Posted in A Day in the Life, Explaining the Strange Behavior, Religion

Top Hits of a Desk Jockey


I must have saved this fortune months ago because I think Panda Express is disgusting, and only go through there when I have no other options.  I was moving a notepad, and this fell out of the back of it, reminding me of why I kept it.  I have another fortune taped to my phone, “Keep up the good work.  You will soon be rewarded.”  Never hurts to remind yourself of the endgame.  I like rewards.

I also like reminders, which reminds me (oops) that I never got around to putting up my usual mental triggers at this new office.  My old standbys and reasoning behind them follow:

James 3:17
New King James Version (NKJV)
17 But the wisdom that is from above is first pure, then peaceable, gentle, willing to yield, full of mercy and good fruits, without partiality and without hypocrisy.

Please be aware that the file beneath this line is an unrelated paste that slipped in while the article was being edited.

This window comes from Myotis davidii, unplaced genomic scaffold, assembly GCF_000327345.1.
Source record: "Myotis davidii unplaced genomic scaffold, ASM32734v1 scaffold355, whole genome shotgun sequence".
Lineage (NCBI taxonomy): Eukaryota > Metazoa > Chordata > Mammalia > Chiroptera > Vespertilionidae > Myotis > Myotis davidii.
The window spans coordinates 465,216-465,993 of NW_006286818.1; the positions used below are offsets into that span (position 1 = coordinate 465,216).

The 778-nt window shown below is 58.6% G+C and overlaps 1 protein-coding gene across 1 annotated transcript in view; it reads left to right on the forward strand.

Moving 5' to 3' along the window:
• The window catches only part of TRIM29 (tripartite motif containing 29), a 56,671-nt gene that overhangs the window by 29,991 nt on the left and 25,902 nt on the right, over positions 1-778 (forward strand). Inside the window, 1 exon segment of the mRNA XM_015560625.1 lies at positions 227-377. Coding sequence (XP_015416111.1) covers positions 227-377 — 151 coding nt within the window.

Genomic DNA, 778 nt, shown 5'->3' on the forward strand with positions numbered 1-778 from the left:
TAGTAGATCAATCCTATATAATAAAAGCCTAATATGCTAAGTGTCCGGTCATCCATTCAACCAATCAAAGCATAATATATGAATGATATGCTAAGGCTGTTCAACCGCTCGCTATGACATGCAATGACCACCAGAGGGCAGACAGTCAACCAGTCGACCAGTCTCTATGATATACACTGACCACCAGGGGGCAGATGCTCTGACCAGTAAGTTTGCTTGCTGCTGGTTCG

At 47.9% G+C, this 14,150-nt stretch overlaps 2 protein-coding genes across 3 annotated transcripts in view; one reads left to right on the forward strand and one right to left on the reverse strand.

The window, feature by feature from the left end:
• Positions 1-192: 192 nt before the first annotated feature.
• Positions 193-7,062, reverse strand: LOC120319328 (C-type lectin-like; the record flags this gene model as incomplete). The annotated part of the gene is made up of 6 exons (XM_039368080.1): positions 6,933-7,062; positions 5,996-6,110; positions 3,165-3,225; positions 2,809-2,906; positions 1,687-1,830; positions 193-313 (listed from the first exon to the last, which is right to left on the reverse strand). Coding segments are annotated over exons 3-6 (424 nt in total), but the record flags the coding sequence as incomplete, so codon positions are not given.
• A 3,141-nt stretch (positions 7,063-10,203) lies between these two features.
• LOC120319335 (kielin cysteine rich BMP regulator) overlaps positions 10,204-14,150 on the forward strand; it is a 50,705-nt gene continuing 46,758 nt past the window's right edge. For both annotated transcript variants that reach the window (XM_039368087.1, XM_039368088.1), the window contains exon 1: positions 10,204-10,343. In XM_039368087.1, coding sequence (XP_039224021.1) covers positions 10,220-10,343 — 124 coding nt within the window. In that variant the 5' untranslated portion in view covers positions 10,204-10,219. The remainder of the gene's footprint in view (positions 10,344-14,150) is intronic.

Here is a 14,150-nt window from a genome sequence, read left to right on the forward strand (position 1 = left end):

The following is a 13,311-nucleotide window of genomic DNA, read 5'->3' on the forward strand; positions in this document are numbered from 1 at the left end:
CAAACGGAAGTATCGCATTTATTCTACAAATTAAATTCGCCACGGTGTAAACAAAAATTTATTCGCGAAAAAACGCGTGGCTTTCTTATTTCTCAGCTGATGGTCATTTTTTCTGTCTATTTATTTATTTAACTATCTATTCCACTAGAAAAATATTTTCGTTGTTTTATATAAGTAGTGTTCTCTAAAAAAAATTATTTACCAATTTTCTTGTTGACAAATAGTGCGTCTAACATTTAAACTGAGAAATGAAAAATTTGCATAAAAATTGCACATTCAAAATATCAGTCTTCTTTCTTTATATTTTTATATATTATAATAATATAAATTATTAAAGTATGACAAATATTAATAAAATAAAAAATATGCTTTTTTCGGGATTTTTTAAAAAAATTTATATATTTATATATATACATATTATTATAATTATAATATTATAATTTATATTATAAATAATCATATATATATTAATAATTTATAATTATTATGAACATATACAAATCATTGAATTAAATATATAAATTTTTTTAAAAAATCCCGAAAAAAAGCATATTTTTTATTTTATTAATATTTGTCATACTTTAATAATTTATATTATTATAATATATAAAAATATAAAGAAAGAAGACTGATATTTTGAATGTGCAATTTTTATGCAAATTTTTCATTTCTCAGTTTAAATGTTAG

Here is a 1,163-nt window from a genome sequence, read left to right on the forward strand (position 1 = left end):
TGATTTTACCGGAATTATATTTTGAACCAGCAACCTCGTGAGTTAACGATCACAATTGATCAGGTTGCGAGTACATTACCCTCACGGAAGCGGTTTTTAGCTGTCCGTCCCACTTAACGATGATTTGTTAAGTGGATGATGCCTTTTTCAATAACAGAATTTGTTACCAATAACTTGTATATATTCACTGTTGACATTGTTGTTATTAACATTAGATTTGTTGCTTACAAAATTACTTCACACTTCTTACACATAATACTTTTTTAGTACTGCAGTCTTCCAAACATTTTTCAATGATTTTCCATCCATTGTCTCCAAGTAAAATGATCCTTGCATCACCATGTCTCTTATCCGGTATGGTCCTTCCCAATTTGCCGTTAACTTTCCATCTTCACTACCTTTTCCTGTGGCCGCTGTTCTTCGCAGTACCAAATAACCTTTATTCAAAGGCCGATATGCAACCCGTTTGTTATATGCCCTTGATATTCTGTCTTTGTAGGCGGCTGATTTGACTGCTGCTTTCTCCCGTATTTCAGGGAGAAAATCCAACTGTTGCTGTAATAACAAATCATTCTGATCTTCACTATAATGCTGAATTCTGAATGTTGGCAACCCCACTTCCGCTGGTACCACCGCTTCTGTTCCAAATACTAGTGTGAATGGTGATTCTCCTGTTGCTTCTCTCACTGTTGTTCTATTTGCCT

That’s pretty clearly stated.  I keep that one up in front of my eyes to remind me that I always need to check myself.  I’m putting that one back up on the computer monitor frame again today because it is timely.  There is strength in wisdom, and there is strength in goodness, mercy, and in not being a hypocrite.  Lane.
Colossians 3:22-23
New King James Version (NKJV)
22 Bondservants, obey in all things your masters according to the flesh, not with eyeservice, as men-pleasers, but in sincerity of heart, fearing God. 23 And whatever you do, do it heartily, as to the Lord and not to men

I used to put that one up, tongue in cheek, when I worked for a ministry that paid a pittance, but there is good wisdom there, too.  Whatever job I have, I need to work like I am doing it for the highest of purposes.  That’s the only way I have a feeling of fulfillment in routine, and it’s the only way to go to bed at night feeling good about myself.  I feel better about myself when I work hard.